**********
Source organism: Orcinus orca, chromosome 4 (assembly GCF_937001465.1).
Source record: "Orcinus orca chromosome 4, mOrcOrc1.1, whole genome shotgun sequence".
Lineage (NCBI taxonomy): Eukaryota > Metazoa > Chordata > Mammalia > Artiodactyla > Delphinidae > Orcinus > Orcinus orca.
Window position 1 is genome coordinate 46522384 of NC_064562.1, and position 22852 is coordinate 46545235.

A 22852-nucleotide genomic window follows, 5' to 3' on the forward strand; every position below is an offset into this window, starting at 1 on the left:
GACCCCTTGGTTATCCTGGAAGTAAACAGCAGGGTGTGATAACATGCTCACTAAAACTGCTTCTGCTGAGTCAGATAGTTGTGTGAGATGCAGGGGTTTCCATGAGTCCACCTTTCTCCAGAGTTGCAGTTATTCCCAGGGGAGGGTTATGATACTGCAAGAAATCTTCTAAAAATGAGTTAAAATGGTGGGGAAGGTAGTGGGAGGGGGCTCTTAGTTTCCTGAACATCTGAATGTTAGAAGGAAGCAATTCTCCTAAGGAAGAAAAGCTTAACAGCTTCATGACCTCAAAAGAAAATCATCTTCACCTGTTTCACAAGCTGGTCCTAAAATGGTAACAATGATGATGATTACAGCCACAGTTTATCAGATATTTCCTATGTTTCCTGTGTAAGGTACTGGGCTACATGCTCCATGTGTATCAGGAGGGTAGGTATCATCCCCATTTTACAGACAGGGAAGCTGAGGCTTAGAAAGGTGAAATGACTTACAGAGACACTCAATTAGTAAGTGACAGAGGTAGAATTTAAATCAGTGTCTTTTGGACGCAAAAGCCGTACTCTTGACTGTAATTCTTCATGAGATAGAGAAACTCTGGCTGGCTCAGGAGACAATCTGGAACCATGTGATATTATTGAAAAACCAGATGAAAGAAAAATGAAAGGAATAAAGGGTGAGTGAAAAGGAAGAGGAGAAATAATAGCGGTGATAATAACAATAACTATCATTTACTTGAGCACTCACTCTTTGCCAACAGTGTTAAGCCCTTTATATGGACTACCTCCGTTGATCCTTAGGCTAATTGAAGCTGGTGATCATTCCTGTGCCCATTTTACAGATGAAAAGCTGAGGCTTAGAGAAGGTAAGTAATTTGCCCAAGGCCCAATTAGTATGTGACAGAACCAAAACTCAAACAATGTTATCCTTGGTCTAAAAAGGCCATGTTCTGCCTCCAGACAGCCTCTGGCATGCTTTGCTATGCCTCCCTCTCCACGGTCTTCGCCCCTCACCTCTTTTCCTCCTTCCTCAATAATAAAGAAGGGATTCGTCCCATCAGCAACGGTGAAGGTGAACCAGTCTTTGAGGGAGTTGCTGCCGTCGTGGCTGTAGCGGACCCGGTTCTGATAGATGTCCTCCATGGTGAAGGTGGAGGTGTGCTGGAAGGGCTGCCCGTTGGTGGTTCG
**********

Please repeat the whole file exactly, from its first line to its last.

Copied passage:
Source organism: Orcinus orca, chromosome 4 (assembly GCF_937001465.1).
Source record: "Orcinus orca chromosome 4, mOrcOrc1.1, whole genome shotgun sequence".
Lineage (NCBI taxonomy): Eukaryota > Metazoa > Chordata > Mammalia > Artiodactyla > Delphinidae > Orcinus > Orcinus orca.
Window position 1 is genome coordinate 46522384 of NC_064562.1, and position 22852 is coordinate 46545235.

A 22852-nucleotide genomic window follows, 5' to 3' on the forward strand; every position below is an offset into this window, starting at 1 on the left:
GACCCCTTGGTTATCCTGGAAGTAAACAGCAGGGTGTGATAACATGCTCACTAAAACTGCTTCTGCTGAGTCAGATAGTTGTGTGAGATGCAGGGGTTTCCATGAGTCCACCTTTCTCCAGAGTTGCAGTTATTCCCAGGGGAGGGTTATGATACTGCAAGAAATCTTCTAAAAATGAGTTAAAATGGTGGGGAAGGTAGTGGGAGGGGGCTCTTAGTTTCCTGAACATCTGAATGTTAGAAGGAAGCAATTCTCCTAAGGAAGAAAAGCTTAACAGCTTCATGACCTCAAAAGAAAATCATCTTCACCTGTTTCACAAGCTGGTCCTAAAATGGTAACAATGATGATGATTACAGCCACAGTTTATCAGATATTTCCTATGTTTCCTGTGTAAGGTACTGGGCTACATGCTCCATGTGTATCAGGAGGGTAGGTATCATCCCCATTTTACAGACAGGGAAGCTGAGGCTTAGAAAGGTGAAATGACTTACAGAGACACTCAATTAGTAAGTGACAGAGGTAGAATTTAAATCAGTGTCTTTTGGACGCAAAAGCCGTACTCTTGACTGTAATTCTTCATGAGATAGAGAAACTCTGGCTGGCTCAGGAGACAATCTGGAACCATGTGATATTATTGAAAAACCAGATGAAAGAAAAATGAAAGGAATAAAGGGTGAGTGAAAAGGAAGAGGAGAAATAATAGCGGTGATAATAACAATAACTATCATTTACTTGAGCACTCACTCTTTGCCAACAGTGTTAAGCCCTTTATATGGACTACCTCCGTTGATCCTTAGGCTAATTGAAGCTGGTGATCATTCCTGTGCCCATTTTACAGATGAAAAGCTGAGGCTTAGAGAAGGTAAGTAATTTGCCCAAGGCCCAATTAGTATGTGACAGAACCAAAACTCAAACAATGTTATCCTTGGTCTAAAAAGGCCATGTTCTGCCTCCAGACAGCCTCTGGCATGCTTTGCTATGCCTCCCTCTCCACGGTCTTCGCCCCTCACCTCTTTTCCTCCTTCCTCAATAATAAAGAAGGGATTCGTCCCATCAGCAACGGTGAAGGTGAACCAGTCTTTGAGGGAGTTGCTGCCGTCGTGGCTGTAGCGGACCCGGTTCTGATAGATGTCCTCCATGGTGAAGGTGGAGGTGTGCTGGAAGGGCTGCCCGTTGGTGGTTCG